Since I was one of the first to try to write about the war in Iraq with some historical perspective , as well as one of the first to predict the success of the Petraeus surge (“How To Win in Iraq–and How To Lose,” Commentary, April 2007), I thought I’d take a stab at having the final word on the war’s tenth anniversary.
First, while many commentators this last week compared Iraq with Vietnam, the biggest similarity between the two conflicts is that, once again, Democrats were happy to push a war before bailing on it. It was Bill Clinton, not George W. Bush, who declared, “Saddam Hussein must not be allowed to threaten his neighbors or the world with nuclear arms, poison gas, or biological weapons” on December 16, 1998, while announcing a four day air bombing campaign to take out Saddam’s suspected WMD sites, and Clinton who authorized regime change in Iraq with his Iraq Liberation Act, and whose Pentagon in 1996 drew up the first plans for an invasion of Iraq.
Likewise, it was Senator Hillary Clinton who said after 9/11, “The time has come for decisive action to eliminate the threat posed by Saddam Hussein’s WMD’s,” and who joined more than half of the Senate’s Democrats, including John Kerry and Joseph Biden, in voting to authorize President Bush “to defend the national security of the United States against the continuing threat posed by Iraq,” and to enforce all relevant UN Security Council resolutions.
Second, Iraq’s biggest difference from Vietnam was that it’s a war we won twice. The first was General Tommy Frank’s Operation Iraqi Freedom launched on March 21, 2003, which military historian John Keegan described as one of the most successful campaigns on record. The second was the Petraeus surge that got underway in February 2007 (by which time, of course, virtually every Democrat who had authorized the war in Iraq had turned against it).
In between, our military had to undergo a staggering shift in strategic and operational thinking, from the Blitzkrieg-style war of mass mechanized forces backed by air power that won Iraqi Freedom, to the surge’s counterinsurgency strategy involving small-unit tactics, close cooperation with local civilians, and building things like roads and schools instead of blowing them up.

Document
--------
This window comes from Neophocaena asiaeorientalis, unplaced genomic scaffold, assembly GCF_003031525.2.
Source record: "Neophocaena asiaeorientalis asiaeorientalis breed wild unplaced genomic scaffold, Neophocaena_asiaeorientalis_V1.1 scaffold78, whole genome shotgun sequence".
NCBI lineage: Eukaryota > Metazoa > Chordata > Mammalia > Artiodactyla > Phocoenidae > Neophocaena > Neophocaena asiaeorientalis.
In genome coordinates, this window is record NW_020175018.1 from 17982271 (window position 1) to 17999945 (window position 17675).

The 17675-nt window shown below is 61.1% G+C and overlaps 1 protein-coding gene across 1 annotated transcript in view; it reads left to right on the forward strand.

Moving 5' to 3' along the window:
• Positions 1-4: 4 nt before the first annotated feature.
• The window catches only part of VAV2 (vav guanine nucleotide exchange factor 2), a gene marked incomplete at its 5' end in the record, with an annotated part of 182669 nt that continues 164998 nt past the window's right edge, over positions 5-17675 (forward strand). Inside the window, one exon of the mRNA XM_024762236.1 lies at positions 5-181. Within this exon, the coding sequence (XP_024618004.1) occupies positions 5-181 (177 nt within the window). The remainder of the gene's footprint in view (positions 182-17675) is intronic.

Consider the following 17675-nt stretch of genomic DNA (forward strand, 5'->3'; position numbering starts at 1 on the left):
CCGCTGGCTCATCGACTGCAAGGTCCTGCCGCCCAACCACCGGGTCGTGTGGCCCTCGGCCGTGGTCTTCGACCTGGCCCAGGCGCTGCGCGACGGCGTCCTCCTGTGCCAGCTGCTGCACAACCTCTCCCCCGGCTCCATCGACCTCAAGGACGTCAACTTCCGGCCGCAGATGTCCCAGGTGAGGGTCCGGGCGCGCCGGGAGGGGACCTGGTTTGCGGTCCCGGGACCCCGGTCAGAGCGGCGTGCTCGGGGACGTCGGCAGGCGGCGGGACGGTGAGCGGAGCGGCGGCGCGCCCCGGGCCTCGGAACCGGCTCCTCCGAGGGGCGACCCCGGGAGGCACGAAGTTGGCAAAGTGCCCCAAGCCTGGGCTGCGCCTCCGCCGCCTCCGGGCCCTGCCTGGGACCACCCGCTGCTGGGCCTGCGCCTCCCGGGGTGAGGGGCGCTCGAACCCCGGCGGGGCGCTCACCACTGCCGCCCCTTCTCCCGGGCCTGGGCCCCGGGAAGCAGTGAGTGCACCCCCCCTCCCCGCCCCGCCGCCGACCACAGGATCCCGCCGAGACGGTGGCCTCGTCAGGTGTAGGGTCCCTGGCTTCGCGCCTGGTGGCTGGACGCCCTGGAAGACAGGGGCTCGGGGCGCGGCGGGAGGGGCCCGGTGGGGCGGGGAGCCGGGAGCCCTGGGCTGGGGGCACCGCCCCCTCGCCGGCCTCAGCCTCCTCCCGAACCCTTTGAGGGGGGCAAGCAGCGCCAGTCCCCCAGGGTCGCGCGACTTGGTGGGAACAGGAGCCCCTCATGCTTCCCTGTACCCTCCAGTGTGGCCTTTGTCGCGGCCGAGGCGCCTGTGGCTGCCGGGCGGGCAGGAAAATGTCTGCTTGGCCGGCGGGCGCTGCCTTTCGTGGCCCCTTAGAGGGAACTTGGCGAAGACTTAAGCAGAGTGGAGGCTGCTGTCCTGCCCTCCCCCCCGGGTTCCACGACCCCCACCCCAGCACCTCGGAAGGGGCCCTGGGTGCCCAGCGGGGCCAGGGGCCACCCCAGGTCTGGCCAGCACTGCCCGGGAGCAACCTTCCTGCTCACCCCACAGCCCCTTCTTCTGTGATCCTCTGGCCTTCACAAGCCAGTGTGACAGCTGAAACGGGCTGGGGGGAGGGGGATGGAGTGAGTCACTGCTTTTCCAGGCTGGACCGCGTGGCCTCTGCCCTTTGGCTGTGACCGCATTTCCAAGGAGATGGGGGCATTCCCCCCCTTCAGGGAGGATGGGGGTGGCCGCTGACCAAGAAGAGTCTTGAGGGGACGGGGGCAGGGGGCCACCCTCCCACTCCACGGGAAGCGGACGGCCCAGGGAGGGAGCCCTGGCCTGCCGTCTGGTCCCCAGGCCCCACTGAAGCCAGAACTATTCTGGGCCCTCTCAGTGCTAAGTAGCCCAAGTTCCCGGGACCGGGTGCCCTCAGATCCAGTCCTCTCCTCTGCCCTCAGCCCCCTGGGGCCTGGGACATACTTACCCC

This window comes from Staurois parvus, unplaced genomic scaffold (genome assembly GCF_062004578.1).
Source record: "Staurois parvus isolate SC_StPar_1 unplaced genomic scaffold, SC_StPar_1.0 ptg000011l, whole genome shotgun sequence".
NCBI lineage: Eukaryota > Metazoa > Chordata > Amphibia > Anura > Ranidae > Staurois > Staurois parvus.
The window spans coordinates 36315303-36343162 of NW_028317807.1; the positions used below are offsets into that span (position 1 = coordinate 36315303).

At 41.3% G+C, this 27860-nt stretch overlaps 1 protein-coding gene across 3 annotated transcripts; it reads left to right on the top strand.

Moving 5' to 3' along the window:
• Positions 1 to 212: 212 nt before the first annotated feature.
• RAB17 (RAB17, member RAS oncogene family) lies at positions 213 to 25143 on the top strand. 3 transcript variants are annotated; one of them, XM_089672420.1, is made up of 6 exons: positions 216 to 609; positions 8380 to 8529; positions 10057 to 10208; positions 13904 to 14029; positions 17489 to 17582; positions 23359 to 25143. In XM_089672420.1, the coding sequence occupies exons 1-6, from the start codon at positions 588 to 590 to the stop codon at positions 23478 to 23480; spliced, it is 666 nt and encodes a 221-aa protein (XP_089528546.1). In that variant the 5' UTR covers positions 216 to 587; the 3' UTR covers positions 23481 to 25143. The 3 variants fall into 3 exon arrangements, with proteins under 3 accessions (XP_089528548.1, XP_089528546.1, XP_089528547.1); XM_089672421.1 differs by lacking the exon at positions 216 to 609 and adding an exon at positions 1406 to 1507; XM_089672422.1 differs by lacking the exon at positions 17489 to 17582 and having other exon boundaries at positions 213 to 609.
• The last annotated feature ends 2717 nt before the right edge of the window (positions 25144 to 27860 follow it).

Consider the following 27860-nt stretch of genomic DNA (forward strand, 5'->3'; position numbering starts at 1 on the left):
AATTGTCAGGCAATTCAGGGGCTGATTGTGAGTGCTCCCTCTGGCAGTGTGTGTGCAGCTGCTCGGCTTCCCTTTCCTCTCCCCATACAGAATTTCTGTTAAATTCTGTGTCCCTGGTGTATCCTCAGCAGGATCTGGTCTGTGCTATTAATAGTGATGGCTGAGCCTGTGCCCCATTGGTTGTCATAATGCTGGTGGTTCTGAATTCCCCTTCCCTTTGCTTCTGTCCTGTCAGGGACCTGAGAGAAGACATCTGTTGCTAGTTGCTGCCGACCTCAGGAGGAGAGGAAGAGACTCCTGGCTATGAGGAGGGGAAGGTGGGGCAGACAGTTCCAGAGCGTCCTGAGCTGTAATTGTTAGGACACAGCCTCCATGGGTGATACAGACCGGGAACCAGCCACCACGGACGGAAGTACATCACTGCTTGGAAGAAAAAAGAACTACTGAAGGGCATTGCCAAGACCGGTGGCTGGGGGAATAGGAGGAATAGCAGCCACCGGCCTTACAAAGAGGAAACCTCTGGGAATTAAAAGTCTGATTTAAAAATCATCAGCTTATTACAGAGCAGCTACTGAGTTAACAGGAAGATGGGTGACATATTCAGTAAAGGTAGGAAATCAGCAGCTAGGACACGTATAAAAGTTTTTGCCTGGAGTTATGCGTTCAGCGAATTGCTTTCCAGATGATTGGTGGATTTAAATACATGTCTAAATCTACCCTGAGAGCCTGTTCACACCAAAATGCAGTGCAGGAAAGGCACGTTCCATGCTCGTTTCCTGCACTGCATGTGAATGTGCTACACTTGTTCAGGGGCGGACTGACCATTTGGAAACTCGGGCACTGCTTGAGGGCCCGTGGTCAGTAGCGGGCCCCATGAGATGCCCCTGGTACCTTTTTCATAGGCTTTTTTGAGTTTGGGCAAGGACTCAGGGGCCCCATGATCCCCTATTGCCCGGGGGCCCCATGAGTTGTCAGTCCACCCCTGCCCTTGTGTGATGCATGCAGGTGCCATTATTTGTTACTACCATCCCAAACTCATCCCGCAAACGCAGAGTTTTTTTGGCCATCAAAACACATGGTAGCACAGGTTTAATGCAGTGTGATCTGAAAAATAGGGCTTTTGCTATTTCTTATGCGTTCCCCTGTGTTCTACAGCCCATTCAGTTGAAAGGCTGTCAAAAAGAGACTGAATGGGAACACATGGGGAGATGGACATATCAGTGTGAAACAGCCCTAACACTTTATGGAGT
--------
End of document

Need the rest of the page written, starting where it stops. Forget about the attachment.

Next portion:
It’s hard to think of any military force in history that’s made so sharp a transition successfully while in the field, in so short a time. Yet that’s what our armed forces did.
Third, the president whose reputation is going to suffer most in future anniversaries of the war in Iraq won’t be George W. Bush, but Barack Obama.
President Bush left him with a war won (at a hard cost), a country liberated and pacified, and a pluralist democracy taking root–the first in the Arab world. In almost the time it took Bush to turn the Iraqi war around, Obama has managed to squander most of that legacy. He muffed the Status of Forces agreement with Prime Minister Nouri Al- Maliki (probably on purpose), thus ensuring that no substantive US forces remain in country, either to help secure the Iraqi peace or restrain its neighbor, Iran.
Instead, Obama has sat back and let Iran’s influence grow and Al Qaeda’s rebound, even as the car bombings become more numerous and the growing political infighting in Baghdad threatens the country’s democratic future. Now Secretary of State Kerry can’t even get Al-Maliki to look for the arms Iran is sending to Syria’s Assad through Iraqi airspace, let alone intercept them.
James Thurber used to say the saddest words in the English language were, “too late.” It may still not be too late for Iraq, but it is for those Americans who gave their lives in a long war so that good could prevail over evil.
All it takes is the wrong person in the Oval Office to guarantee the opposite result.